Photo: Doug Mills/The New York Times/Pool via Getty Images

President Trump used last night's State of the Union address to lay out themes, policies and symbols for his 2020 re-election race, winning over no Democrats in the chamber but giving new hope to supporters who were turning pessimistic. He softened some edges for his largest audience of the year, but made it clear that he's going to try to re-run many of his 2016 plays in 2020.

A notable new twist that we'll hear a lot more about on the campaign trail: "Tonight, we renew our resolve that America will never be a socialist country."

  • Jason Miller, a top official in Trump's 2016 campaign, told me the president "elevated the wedge issue of 'socialism' in a way nobody else could."
  • Republicans love the freeze frame of Democrats sitting emotionlessly when Trump railed against late-term abortions. And they loved even more the endorsement-by-sitting-in-silence when he hammered socialism. 
  • A veteran of the last campaign told me Trump is "trying to frame 2020 as a another big, directional election ... betting that [his] people are going to actually like the direction the country is going."

Trump mixed a hard line on immigration with applause lines on D-Day and criminal justice reform. The WashPost's Dan Balz called it "two speeches in one."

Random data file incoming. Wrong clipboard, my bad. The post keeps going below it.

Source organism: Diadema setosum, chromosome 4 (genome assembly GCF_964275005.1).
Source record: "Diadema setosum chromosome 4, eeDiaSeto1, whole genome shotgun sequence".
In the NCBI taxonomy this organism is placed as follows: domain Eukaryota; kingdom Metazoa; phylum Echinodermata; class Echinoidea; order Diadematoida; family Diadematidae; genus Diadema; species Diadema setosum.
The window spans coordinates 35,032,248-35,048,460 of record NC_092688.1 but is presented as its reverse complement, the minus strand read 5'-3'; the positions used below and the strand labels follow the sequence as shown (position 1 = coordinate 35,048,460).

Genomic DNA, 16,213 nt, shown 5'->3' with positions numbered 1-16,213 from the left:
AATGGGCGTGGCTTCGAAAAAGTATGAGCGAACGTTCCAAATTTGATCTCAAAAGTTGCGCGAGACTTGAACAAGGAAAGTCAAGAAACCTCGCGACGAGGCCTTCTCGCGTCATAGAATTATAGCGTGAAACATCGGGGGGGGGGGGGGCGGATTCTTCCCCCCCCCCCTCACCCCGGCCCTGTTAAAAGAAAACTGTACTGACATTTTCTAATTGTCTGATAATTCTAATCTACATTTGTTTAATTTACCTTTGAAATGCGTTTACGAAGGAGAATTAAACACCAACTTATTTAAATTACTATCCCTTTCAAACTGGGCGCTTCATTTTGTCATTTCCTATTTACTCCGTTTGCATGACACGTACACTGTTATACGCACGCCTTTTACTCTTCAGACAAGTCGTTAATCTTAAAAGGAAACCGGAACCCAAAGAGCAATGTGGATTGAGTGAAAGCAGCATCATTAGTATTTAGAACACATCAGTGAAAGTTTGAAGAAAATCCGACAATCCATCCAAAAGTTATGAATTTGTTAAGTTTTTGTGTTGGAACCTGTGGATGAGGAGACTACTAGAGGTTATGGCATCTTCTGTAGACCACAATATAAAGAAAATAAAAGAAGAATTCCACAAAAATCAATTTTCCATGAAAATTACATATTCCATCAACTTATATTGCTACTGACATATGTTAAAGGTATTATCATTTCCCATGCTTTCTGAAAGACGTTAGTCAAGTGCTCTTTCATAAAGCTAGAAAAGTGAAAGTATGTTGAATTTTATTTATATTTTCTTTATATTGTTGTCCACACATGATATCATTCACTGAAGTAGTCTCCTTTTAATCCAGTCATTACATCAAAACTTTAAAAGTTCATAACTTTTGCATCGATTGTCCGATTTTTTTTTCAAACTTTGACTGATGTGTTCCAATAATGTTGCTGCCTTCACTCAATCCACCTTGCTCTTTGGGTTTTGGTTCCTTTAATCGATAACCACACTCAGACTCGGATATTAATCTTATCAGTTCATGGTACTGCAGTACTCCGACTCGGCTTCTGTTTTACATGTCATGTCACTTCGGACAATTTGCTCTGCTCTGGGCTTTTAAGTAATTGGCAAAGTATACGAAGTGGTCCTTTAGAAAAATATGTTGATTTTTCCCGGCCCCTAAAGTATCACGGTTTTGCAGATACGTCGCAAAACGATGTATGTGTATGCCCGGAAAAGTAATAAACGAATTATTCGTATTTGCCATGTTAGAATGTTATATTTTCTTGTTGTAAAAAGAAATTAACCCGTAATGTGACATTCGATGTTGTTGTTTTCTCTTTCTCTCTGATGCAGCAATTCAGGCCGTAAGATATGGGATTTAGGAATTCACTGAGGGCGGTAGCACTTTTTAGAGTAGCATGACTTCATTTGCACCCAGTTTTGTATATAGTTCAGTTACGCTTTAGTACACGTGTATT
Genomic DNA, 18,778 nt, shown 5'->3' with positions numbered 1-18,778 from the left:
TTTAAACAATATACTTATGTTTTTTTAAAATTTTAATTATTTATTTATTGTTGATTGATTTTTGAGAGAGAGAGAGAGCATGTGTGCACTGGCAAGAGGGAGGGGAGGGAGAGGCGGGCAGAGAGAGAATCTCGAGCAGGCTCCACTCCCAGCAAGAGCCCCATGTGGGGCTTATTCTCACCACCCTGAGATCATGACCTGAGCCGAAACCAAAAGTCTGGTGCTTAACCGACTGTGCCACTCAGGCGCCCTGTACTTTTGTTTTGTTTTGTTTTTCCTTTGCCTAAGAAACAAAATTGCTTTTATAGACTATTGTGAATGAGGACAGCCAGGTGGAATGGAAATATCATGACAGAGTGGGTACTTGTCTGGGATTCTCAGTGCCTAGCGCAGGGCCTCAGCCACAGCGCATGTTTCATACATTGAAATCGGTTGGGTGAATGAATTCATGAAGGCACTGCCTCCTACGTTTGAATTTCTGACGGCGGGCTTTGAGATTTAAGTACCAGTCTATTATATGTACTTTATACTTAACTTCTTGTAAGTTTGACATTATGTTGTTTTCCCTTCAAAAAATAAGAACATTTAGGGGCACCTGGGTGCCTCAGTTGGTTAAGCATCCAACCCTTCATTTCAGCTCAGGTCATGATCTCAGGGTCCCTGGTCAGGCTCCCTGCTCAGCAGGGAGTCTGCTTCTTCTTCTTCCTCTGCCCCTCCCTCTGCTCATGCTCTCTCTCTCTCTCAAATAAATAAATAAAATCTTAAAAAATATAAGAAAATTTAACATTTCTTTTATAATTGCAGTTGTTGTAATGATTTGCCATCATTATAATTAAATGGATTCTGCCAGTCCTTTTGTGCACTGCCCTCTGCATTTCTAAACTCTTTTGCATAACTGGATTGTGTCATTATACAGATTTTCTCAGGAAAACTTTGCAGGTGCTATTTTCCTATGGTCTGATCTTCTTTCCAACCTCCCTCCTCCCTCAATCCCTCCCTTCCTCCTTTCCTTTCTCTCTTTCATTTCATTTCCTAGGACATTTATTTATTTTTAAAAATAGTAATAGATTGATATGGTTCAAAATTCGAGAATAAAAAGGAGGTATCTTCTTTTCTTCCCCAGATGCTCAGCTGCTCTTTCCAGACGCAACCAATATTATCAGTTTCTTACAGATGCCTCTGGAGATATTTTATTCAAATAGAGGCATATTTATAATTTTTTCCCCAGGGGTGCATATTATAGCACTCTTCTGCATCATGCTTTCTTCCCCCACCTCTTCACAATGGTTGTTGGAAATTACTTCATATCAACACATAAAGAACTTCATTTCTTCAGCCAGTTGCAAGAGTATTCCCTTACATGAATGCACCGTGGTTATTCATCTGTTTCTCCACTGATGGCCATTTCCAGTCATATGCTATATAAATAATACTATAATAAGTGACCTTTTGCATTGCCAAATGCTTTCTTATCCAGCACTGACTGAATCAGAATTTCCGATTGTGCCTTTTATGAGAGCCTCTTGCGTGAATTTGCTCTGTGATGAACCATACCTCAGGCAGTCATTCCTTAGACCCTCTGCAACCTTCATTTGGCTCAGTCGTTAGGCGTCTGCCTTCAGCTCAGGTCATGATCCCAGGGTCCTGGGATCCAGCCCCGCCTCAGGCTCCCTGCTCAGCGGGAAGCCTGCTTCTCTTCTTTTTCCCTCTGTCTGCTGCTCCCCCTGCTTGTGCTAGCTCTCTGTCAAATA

• The first half, giving Trump-the-showman a warm response in the chamber, included new pushes for nationwide paid family leave and lower drug prices, funding for research into childhood cancer, and a pledge to "defeat AIDS."
  • The second half gave Trump-the-campaigner a 2020 battle plan — calling for a ban on late-term abortion, touting his talks with North Korea and, of course, promising a wall: "I will get it built."

Be smart: One of Trump's most loyal D.C. supporters texted me about the president's effort to cloak hard-nosed policies in softer rhetoric:

  • "[T]he Trump we saw tonight ain't the real Trump — and he's not capable of pretending to be someone else for 2 years."

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